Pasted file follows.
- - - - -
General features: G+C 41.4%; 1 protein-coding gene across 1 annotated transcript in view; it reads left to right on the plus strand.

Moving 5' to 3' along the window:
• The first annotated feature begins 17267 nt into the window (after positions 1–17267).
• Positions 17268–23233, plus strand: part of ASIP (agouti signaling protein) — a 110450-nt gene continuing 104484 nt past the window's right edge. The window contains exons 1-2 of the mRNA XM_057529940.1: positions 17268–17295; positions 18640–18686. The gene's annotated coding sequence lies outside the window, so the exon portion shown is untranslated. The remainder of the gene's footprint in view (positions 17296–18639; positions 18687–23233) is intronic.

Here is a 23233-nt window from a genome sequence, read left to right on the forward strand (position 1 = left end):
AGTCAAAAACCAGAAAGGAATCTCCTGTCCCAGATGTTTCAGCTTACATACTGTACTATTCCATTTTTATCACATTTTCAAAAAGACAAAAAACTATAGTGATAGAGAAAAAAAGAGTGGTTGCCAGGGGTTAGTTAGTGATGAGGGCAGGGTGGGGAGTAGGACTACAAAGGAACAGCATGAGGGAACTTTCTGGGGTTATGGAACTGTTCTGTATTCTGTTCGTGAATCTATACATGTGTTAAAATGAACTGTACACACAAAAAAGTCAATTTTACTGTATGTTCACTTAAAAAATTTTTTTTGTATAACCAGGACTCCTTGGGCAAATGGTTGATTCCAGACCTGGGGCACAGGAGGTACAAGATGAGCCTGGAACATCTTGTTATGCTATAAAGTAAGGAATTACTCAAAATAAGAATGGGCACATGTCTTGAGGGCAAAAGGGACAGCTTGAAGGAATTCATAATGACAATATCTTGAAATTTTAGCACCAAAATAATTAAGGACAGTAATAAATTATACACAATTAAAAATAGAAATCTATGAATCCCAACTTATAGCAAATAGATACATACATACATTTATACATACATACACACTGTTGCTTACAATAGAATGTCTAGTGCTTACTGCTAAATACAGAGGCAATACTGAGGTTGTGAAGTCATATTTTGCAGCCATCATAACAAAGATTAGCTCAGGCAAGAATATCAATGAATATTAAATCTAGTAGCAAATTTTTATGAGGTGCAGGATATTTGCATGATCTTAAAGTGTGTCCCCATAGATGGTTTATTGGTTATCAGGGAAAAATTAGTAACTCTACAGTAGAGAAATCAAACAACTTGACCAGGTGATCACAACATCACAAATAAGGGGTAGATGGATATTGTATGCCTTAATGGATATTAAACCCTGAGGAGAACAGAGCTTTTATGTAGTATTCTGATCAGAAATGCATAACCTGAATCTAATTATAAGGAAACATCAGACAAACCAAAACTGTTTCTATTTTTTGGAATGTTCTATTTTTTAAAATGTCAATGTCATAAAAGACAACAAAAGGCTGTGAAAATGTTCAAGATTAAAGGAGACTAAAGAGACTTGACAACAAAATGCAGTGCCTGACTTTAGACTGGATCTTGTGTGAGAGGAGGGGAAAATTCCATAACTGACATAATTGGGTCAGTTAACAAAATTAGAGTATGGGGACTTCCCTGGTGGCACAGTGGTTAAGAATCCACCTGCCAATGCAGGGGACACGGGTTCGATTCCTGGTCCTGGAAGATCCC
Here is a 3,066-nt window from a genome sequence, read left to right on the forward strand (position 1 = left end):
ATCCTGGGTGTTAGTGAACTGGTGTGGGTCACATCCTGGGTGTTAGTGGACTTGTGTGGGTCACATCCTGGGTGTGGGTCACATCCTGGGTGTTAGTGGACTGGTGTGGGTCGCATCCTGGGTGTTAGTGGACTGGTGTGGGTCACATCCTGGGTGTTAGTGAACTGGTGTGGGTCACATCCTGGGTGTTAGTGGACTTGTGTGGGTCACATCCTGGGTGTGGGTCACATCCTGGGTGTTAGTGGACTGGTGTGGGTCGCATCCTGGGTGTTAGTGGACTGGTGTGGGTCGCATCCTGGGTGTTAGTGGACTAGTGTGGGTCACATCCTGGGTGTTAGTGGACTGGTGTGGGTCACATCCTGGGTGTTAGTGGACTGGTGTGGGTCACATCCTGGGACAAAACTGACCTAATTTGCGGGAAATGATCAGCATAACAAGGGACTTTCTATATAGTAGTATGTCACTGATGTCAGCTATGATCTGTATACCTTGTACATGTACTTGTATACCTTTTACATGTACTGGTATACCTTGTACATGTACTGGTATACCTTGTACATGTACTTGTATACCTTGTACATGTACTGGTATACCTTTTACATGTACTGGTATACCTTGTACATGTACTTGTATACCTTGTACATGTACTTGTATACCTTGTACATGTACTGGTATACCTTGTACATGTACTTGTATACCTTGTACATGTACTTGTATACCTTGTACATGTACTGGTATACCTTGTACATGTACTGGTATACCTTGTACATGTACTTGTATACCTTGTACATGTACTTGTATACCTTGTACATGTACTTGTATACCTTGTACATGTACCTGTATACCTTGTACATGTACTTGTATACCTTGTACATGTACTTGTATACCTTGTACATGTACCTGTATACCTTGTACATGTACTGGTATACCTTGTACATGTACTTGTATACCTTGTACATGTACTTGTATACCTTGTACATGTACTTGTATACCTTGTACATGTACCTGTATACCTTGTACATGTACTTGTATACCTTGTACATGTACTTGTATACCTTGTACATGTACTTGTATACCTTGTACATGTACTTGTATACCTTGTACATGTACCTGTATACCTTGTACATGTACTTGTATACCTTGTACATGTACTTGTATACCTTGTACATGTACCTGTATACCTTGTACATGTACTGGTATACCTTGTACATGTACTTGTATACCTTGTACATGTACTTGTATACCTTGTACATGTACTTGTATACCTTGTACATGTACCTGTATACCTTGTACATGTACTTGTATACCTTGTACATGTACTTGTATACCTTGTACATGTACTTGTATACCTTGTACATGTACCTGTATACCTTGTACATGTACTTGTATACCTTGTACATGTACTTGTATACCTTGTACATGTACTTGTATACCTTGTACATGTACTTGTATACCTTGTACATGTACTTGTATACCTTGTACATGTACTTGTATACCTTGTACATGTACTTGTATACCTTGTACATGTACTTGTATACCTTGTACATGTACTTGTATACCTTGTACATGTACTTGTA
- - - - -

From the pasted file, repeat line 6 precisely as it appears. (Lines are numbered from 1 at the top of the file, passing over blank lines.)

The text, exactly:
AGTCAAAAACCAGAAAGGAATCTCCTGTCCCAGATGTTTCAGCTTACATACTGTACTATTCCATTTTTATCACATTTTCAAAAAGACAAAAAACTATAGTGATAGAGAAAAAAAGAGTGGTTGCCAGGGGTTAGTTAGTGATGAGGGCAGGGTGGGGAGTAGGACTACAAAGGAACAGCATGAGGGAACTTTCTGGGGTTATGGAACTGTTCTGTATTCTGTTCGTGAATCTATACATGTGTTAAAATGAACTGTACACACAAAAAAGTCAATTTTACTGTATGTTCACTTAAAAAATTTTTTTTGTATAACCAGGACTCCTTGGGCAAATGGTTGATTCCAGACCTGGGGCACAGGAGGTACAAGATGAGCCTGGAACATCTTGTTATGCTATAAAGTAAGGAATTACTCAAAATAAGAATGGGCACATGTCTTGAGGGCAAAAGGGACAGCTTGAAGGAATTCATAATGACAATATCTTGAAATTTTAGCACCAAAATAATTAAGGACAGTAATAAATTATACACAATTAAAAATAGAAATCTATGAATCCCAACTTATAGCAAATAGATACATACATACATTTATACATACATACACACTGTTGCTTACAATAGAATGTCTAGTGCTTACTGCTAAATACAGAGGCAATACTGAGGTTGTGAAGTCATATTTTGCAGCCATCATAACAAAGATTAGCTCAGGCAAGAATATCAATGAATATTAAATCTAGTAGCAAATTTTTATGAGGTGCAGGATATTTGCATGATCTTAAAGTGTGTCCCCATAGATGGTTTATTGGTTATCAGGGAAAAATTAGTAACTCTACAGTAGAGAAATCAAACAACTTGACCAGGTGATCACAACATCACAAATAAGGGGTAGATGGATATTGTATGCCTTAATGGATATTAAACCCTGAGGAGAACAGAGCTTTTATGTAGTATTCTGATCAGAAATGCATAACCTGAATCTAATTATAAGGAAACATCAGACAAACCAAAACTGTTTCTATTTTTTGGAATGTTCTATTTTTTAAAATGTCAATGTCATAAAAGACAACAAAAGGCTGTGAAAATGTTCAAGATTAAAGGAGACTAAAGAGACTTGACAACAAAATGCAGTGCCTGACTTTAGACTGGATCTTGTGTGAGAGGAGGGGAAAATTCCATAACTGACATAATTGGGTCAGTTAACAAAATTAGAGTATGGGGACTTCCCTGGTGGCACAGTGGTTAAGAATCCACCTGCCAATGCAGGGGACACGGGTTCGATTCCTGGTCCTGGAAGATCCC